In the paper, we explain the methods that we used for recruiting participants, the methods we used for our mapping and our citizen science surveys, in the hope that other researchers will use these methods in their own work. But if you have any questions that you’d like answering, please comment below, on the paper itself, or drop me an email.

Science is for parents (and grandparents) too!

I’ve just had the pleasure of evaluating the outcomes from an course run by the Centre for Lifelong Learning at the University of York, with the aim of teaching parents and grandparents the science that their children get taught at school. For the past few years, this ‘Science is for parents too’ course has been funded by the Wellcome Trust, which means it is free to attend.

This has been a really nice project to evaluate, partly because Alex, the course tutor, and his colleagues at CLL, have clear outcomes of what they want to achieve through the course. They want to increase attendees’ confidence in helping their children with homework, increase people’s knowledge about the science that children are taught in school, improve people’s attitudes towards science, and they also want these positive changes to be transferred to the children.

Having clearly defined outcomes like this is helpful for when I’m designing the evaluation because I know what it is I’m trying to measure against. So, for this course, we did a pre- and post- questionnaire design, asking parents using a Likert scale (Strongly agree to Strongly disagree) with statements about their confidence, whether they read about or watch science programmes, and their understanding of the science taught in schools. I combined this with a longer questionnaire after the course with open-ended questions to allow attendees to write in their own words about their experiences. This gave some really rich detail about the effectiveness of the course, including some unexpected outcomes, such as that one parent had been inspired to set up an after-school science club!

We also administered a pre- and post- course questionnaire to the children of the parents attending the course, and we had a control group of children whose parents were not attending the course. This allowed us to test the children’s knowledge of science and attitudes towards science, with the pleasing findings that:

  • Children whose parents attended the courses showed an increase in scientific knowledge throughout the course, with a control group showing smaller increases in knowledge or no improvement in knowledge over the same period.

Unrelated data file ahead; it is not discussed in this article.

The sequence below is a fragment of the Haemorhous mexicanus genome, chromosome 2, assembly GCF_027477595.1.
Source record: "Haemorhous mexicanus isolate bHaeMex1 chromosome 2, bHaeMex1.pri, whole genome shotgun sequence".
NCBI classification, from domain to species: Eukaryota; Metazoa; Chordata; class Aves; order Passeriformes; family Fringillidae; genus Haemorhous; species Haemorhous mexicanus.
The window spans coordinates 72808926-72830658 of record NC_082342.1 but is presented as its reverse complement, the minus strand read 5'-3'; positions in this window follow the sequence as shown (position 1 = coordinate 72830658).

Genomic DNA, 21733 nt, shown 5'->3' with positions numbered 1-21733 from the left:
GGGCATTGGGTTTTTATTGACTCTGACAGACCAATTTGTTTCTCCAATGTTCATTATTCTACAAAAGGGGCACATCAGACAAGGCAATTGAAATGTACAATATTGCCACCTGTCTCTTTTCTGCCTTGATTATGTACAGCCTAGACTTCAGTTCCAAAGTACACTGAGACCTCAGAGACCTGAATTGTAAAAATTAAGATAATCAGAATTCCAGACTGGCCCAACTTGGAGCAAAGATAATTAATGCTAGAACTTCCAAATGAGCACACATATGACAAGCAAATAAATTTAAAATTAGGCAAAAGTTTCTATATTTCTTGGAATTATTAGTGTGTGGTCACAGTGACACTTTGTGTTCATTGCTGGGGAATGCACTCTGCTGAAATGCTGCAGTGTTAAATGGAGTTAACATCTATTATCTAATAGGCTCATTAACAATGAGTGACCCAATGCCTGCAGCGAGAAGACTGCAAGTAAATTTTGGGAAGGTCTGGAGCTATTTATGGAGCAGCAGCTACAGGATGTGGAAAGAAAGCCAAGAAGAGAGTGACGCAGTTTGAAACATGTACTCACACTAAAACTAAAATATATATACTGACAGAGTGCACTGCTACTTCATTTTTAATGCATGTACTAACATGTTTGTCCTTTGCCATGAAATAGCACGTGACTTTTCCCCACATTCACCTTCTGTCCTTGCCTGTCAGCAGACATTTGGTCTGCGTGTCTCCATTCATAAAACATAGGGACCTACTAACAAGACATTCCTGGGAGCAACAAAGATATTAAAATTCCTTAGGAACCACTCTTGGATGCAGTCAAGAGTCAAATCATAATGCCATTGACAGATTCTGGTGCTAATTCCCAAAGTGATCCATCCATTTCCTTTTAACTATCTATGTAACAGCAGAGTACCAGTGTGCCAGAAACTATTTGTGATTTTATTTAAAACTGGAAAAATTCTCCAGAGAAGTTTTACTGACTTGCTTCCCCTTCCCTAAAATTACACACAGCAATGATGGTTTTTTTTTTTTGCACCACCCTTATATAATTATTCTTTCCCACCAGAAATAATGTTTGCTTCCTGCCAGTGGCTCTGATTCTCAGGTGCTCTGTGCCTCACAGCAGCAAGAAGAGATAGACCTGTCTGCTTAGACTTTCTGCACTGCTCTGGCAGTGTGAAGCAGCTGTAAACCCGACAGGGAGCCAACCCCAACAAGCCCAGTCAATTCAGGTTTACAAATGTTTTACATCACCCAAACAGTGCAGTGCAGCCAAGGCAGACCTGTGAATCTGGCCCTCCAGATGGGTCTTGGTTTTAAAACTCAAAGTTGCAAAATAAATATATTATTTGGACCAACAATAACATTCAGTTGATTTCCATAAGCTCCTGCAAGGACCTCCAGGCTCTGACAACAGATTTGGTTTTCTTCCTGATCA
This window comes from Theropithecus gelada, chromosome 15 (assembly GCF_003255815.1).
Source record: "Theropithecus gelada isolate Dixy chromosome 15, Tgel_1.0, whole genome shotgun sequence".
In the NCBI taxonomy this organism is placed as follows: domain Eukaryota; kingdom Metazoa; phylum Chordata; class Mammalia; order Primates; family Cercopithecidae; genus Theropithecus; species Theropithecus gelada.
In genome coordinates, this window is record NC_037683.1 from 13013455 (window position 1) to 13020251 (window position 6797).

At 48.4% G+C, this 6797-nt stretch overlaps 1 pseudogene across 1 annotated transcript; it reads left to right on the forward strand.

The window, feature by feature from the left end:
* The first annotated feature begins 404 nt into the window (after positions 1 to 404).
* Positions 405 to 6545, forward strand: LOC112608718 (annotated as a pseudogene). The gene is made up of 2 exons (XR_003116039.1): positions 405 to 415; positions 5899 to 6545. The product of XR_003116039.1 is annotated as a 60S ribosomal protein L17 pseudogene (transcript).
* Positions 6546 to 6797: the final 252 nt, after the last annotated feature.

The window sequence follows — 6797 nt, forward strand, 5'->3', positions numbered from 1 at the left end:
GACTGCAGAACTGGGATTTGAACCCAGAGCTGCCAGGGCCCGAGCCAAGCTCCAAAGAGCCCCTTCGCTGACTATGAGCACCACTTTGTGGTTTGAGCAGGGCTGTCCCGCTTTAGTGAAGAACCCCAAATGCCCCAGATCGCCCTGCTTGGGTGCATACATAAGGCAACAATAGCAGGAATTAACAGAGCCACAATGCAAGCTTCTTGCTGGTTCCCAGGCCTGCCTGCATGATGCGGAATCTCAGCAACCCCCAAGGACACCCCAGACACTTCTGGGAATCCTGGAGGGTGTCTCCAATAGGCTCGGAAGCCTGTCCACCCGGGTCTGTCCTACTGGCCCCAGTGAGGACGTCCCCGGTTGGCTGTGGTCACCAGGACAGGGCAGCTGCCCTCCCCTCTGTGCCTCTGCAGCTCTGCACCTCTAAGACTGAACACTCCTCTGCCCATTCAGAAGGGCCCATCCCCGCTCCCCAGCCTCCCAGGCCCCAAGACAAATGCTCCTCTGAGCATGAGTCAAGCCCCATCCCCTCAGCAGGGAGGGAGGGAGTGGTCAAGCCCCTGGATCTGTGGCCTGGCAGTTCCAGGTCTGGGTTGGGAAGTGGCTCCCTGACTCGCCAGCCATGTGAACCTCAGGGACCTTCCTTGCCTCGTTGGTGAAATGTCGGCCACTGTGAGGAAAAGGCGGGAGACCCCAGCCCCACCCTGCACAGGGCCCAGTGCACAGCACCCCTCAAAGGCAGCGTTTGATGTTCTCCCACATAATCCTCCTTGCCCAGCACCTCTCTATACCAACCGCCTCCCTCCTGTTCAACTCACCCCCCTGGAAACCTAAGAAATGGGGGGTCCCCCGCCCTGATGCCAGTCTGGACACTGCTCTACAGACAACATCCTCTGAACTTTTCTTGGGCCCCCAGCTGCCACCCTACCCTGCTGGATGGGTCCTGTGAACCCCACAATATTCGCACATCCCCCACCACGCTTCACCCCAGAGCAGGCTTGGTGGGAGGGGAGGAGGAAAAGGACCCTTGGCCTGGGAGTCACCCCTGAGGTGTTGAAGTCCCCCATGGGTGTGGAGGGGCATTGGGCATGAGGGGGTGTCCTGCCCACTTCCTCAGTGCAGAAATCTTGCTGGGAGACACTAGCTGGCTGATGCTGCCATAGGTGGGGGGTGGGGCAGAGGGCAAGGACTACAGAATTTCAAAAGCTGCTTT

• A greater proportion of children whose parents attended the courses would like to be a scientist after the course compared to the control group.

I’ll add a link to the report once it has been published, but I wanted to share the parents’ responses to the question ‘do you think you have benefitted from taking part in the course’. Here, I coded all their responses into categories, and then in Wordle, I used the advanced settings to tell the software how many times that code was mentioned. So, the larger the word, the more times it was mentioned. Knowledge, the largest word, was mentioned by 10 different parents (out of 22).

Wordle of benefitsThis image nicely reflects back to some of the other things I’ve blogged about in the past: often, participants in projects feel there are different outcomes to those intended by those running the course, for example, here, three people mentioned that the course was helping them with their jobs, and two wrote of the value of being on and seeing the university campus. I think this highlights the value of using a mixture of qualitative and quantitative evaluation methods – without giving parents the opportunity to discuss their experiences in their own words, we might not have seen the wide-ranging benefits that this course can have.

Social learning for climate change adaptation and development

In a recently released (and open access!) paper, we look at the social learning literature to draw out lessons for those working on climate change adaptation in international development practice.

The potential for social learning to address complex, interconnected social and environmental challenges, such as climate change adaptation, is receiving increasing attention in research and practice. Social learning approaches vary, but commonly include cycles of knowledge sharing and joint action to co-create knowledge, relationships, and practices among diverse stakeholders. This results in learning and change that goes beyond the individual into communities, networks, or systems.